How do class your property?

13 Replies

I have seen several different post saying that their property was a B class or was a C class. My question is what are these classes and how are they determined?

A Class = Most amenities, newer building, usually 10 years or newer, great area, top rents.

B Class = Good amenities, approx. 20 years old or less, good area.

C Class = Little amenities, older buildings, usually 30 years old or so, not a good area (but not war zone)

D Class = No amenities, old building, usually with deferred maintenance, bad area (likely war zone)

Then you have all the in between like B- or C+

@will For age do you mean the functionality of the property, mechanials, and layout. For example a home remodeled 2 years ago could fall under the a" class. I ask because in my area no where in the city would I consider a warzone but many houses are 100+ years old. However areas In strong locations have been updated through the years to meet modern expectations.

Originally posted by Kyle Hipp:
@will For age do you mean the functionality of the property, mechanials, and layout. For example a home remodeled 2 years ago could fall under the a" class. I ask because in my area no where in the city would I consider a warzone but many houses are 100+ years old. However areas In strong locations have been updated through the years to meet modern expectations.

Great question Kyle. This is NOT an exact science and some of the variations and "rankings" for lack of a better term are subjective. Typically, it means a building that was built within the last 10 years would have an A-class rating, however, there are the exceptions where you could have a building that was originally built in 1923 but renovated last year, practically rebuilt, and so long as it has all the other attributes of an A class building, it could qualify.

Originally posted by @Will Barnard :
A Class = Most amenities, newer building, usually 10 years or newer, great area, top rents.
B Class = Good amenities, approx. 20 years old or less, good area.

C Class = Little amenities, older buildings, usually 30 years old or so, not a good area (but not war zone)

D Class = No amenities, old building, usually with deferred maintenance, bad area (likely war zone)

Then you have all the in between like B- or C+

Thanks @Will Barnard

I like your layout.

We do have 50 -60 year old SFH here in Kansas City that I would consider B class.

Thanks and have a great day.

Originally posted by David Lee:
@Will Barnard what is the definition of a war zone?

lollol

Many dilapidated buildings with shady people walking around. News channels broadcasting shootings in the area most evenings, etc...

You will definitely be able to see when your are in a "war zone" area.

Thanks.

Originally posted by David Lee:
@Will Barnard what is the definition of a war zone?

LoL. You will know when you walk into one. It is an area where you feel the need to be packing (a gun) and wearing a bullet proof vest. Bangers are hanging, properties are in poor condition, and you would not want to be caught in the area at night. Police are there pretty much every day, etc.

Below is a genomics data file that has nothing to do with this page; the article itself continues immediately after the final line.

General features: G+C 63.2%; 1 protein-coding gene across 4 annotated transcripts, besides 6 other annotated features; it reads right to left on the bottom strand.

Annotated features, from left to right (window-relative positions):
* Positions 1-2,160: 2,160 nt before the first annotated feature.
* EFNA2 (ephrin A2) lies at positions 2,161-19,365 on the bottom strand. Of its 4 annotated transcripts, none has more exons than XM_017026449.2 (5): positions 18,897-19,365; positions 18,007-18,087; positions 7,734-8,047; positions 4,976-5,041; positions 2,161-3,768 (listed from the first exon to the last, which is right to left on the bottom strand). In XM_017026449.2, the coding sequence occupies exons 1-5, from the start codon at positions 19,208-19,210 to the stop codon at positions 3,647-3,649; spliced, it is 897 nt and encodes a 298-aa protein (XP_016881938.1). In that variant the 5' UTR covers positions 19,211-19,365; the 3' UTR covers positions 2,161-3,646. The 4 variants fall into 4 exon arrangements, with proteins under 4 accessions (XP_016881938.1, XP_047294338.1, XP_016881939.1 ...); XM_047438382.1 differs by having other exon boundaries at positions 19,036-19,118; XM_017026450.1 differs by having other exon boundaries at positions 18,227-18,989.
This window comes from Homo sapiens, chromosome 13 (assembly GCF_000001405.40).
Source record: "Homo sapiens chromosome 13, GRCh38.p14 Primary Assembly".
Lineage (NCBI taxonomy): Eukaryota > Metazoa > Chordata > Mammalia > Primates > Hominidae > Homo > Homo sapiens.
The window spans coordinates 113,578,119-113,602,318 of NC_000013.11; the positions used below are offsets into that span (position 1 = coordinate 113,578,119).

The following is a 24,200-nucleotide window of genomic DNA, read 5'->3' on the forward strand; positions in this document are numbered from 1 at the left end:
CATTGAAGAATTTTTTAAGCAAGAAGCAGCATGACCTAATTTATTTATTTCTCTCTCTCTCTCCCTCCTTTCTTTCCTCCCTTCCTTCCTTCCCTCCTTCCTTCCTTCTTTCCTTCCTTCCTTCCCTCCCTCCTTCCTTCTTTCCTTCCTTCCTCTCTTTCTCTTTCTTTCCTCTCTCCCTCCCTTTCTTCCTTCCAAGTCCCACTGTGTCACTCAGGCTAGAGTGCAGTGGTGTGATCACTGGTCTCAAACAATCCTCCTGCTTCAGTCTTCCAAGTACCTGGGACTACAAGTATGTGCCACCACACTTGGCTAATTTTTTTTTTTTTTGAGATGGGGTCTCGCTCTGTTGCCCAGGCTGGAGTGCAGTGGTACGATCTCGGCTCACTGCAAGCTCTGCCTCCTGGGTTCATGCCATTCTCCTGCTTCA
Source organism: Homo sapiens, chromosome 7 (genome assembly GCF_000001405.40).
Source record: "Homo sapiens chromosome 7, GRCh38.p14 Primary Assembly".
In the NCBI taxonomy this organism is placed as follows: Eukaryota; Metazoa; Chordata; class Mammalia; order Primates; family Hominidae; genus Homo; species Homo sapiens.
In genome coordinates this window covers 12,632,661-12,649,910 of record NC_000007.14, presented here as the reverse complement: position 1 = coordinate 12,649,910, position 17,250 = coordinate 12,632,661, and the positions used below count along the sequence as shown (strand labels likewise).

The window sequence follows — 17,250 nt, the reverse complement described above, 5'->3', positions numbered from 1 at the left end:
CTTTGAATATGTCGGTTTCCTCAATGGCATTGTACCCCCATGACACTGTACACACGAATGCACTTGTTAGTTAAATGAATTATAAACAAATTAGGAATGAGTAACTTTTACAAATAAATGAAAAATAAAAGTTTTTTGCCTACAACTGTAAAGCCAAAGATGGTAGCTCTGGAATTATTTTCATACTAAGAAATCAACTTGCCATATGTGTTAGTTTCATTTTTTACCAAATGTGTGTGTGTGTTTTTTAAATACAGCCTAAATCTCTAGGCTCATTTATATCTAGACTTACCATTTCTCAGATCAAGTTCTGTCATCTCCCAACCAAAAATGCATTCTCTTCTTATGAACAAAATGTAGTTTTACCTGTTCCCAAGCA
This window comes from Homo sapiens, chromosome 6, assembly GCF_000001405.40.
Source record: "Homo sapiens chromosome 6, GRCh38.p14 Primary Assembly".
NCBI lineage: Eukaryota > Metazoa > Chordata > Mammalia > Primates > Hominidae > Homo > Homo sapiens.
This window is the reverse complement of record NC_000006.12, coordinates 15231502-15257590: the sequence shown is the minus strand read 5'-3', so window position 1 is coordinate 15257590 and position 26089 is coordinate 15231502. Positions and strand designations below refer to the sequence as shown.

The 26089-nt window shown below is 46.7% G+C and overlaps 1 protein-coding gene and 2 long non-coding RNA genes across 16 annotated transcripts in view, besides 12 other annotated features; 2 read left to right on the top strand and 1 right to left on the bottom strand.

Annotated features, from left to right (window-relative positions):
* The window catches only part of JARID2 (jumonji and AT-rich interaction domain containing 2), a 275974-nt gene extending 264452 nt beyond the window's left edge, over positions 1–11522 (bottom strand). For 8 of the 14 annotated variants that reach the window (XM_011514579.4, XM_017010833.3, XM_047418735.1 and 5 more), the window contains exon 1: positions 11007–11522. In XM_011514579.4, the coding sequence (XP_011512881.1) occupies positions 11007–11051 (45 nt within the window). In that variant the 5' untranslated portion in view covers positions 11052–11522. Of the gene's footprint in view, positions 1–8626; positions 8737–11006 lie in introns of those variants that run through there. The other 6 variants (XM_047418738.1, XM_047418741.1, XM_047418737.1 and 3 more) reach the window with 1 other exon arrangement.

Originally posted by @Will Barnard :
Originally posted by David Lee:
@Will Barnard what is the definition of a war zone?

LoL. You will know when you walk into one. It is an area where you feel the need to be packing (a gun) and wearing a bullet proof vest. Bangers are hanging, properties are in poor condition, and you would not want to be caught in the area at night. Police are there pretty much every day, etc.

Armoured vehicle also haha

Age is a tricky factor.

We have several areas down here where the homes are old (1930s to 1950s) and are in "historic districts" and are very popular and obtain top rent, yet they are rarely remodeled and if done often minimalistically and the neighborhoods are generally against new, modern upgrades, especially those "monster mansions".

Also these properties are in very non-homogeneous neighborhoods, they are VERY NICE, some along water with sailboats etc...but they could be only 1 or 2 blocks from war zones. One has to drive through war zones to get to them. You pray your car doesn't break down 3 blocks away LOL.

Originally posted by Sam Leon:
Age is a tricky factor.

We have several areas down here where the homes are old (1930s to 1950s) and are in "historic districts" and are very popular and obtain top rent, yet they are rarely remodeled and if done often minimalistically and the neighborhoods are generally against new, modern upgrades, especially those "monster mansions".

Also these properties are in very non-homogeneous neighborhoods, they are VERY NICE, some along water with sailboats etc...but they could be only 1 or 2 blocks from war zones.

One has to drive through war zones to get to them. You pray your car doesn't break down 3 blocks away LOL.


hahahaha Imagine that happening haha

Free eBook from BiggerPockets!

Ultimate Beginner's Guide Book Cover

Join BiggerPockets and get The Ultimate Beginner's Guide to Real Estate Investing for FREE - read by more than 100,000 people - AND get exclusive real estate investing tips, tricks and techniques delivered straight to your inbox twice weekly!

  • Actionable advice for getting started,
  • Discover the 10 Most Lucrative Real Estate Niches,
  • Learn how to get started with or without money,
  • Explore Real-Life Strategies for Building Wealth,
  • And a LOT more.

We hate spam just as much as you

Create Lasting Wealth Through Real Estate

Join the millions of people achieving financial freedom through the power of real estate investing

Start here